Count Les Miller out in joining some of his colleagues on the Hillsborough County who have talked about cutting the budget from some of the constitutional offices in Hillsborough in order to find more funding for transportation.
“Where are you going to take the money from?” the County Commission Chairman asked rhetorically on Monday before HART’s monthly board meeting, after he was asked what he thought of the proposals floated by two of his colleagues – Sandy Murman and Victor Crist – in recent days following their rejection of the Go Hillsborough plan.
Crist has been more specific, calling for a possible 2.5 percent cut out of general revenues that would include cuts to the sheriffs department, property appraiser and clerk of the court. Murman released her own plan last fall, but added on Friday that she was considering asking those constitutional offices to cut back as well.
“That’s their prerogative,” County Administrator Mike Merrill acknowledged on Friday. But he said that he’s provided numerous presentations to the board – the last being on April 21 – on how there really isn’t that much available in the current budget that could be set aside for transportation.
“It really is a policy decision because, depending how much of that limited part of the budget can be cut, those are all the departments that provide direct services,” Merrill says, specifically mentioning programs for parks, children and seniors.
He also says that money may not be there there.
“The sheriff can appeal (a budget cut) to the governor if he chooses, and Pat Frank’s office has been cut consistently by the Legislature. You can’t really control the Property Appraiser and Tax Collector because their fees are commissions paid on collection of taxes, so practically speaking, when you whittle it all down to what’s really available money it’s also the places that provide services for people,” Merrill says (Frank recently wrote that the Legislature cut her Clerk of the Courts budget by $1 million this year for the ninth straight year, with more to follow next year).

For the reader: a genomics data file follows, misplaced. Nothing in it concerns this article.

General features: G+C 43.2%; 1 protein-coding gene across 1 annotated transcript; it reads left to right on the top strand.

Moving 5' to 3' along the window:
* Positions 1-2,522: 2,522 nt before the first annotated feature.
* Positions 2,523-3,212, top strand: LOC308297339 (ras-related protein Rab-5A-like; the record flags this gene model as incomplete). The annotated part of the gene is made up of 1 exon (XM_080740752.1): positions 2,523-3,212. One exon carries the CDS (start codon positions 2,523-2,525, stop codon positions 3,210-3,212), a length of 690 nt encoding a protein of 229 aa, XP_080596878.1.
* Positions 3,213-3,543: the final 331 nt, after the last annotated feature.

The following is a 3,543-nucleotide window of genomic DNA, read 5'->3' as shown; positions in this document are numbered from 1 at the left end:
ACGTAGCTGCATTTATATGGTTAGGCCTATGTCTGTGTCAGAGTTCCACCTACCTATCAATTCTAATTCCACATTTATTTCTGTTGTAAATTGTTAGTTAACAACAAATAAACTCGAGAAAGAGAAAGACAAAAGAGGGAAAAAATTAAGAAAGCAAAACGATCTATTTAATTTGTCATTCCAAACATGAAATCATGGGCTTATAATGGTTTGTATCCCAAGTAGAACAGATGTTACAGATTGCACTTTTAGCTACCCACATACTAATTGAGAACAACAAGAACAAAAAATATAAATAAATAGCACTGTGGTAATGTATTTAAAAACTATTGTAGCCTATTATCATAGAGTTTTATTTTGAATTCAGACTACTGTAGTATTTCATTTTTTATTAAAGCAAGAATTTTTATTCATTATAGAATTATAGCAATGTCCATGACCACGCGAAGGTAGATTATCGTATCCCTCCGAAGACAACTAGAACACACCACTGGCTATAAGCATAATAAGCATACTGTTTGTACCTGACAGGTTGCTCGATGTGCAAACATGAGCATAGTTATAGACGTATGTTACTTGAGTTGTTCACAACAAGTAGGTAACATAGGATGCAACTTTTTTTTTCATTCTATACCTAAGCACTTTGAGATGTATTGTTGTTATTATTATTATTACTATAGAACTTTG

During Wednesday night’s four-hour-plus public hearing on whether to put the Go Hillsborough sales-tax referendum on the 2016 November ballot, critics said that the county does have the money in their budget to pay for some of the projects listed in the plan, saying it only spends roughly 3 percent of all general revenues on transportation.
Merrill begs to differ, and says that what critics fail to note is how there is a need for more services than ever, as Hillsborough’s population continues to expand.
“We’ve grown more in the last two years than any other county in the state of Florida, more people, more service, not less service. I’ve sucked up $350 million worth of lost revenue during the recession without reducing service. I’ve cut the cost of government by nine percent in the last six years, so where is that going to come from? You know, so just tell me where you want to cut it, and we’ll cut it, and then explain to people why your services are going away,” he says.
And he doesn’t seem to cut a lot of slack for those who argue otherwise, saying that they’ve never gone through our budget, “they just make accusations out of thin air.”
“And it’s easy to do that when you don’t have to run a county and balance a budget. If they would take the time to sit down and go thru the budget and learn, maybe they would have a different opinion, but I’m just at the point where people just make stuff up.”
Part of Murman’s proposal from last fall included raising the gas tax, a proposal that the Tampa Bay Sierra Club came out in support of last summer. Merrill frowns upon that as a legitimate funding resource.
“If the problem is $150 million a year just to upgrade our transportation system, which is the number we’ve been using, then $27 million in gas taxes only scratches the surface,” he says. “It’s a declining revenue source and most of it would go to the unincoporated areas and really doesn’t help the cities and it has limited uses under state statute.”
Gas taxes are allocated based on population, so 2/3rds of that new revenue would go to the outlying counties, and one-third only to Tampa.
The Go Hillsborough proposal called for a half-cent sales tax for 30 years that would have brought in $117 million annually. The County Commission had earlier approved a list of $905 million worth of transportation projects that they would work on during the tax’s first decade.
“We’ve talked about this over and over again with the board, and it’s their decision,” Merrill said with some resignation in his voice. “My job is to carry out their decision and do it the best I can without affecting service. But, it’s going to affect services.”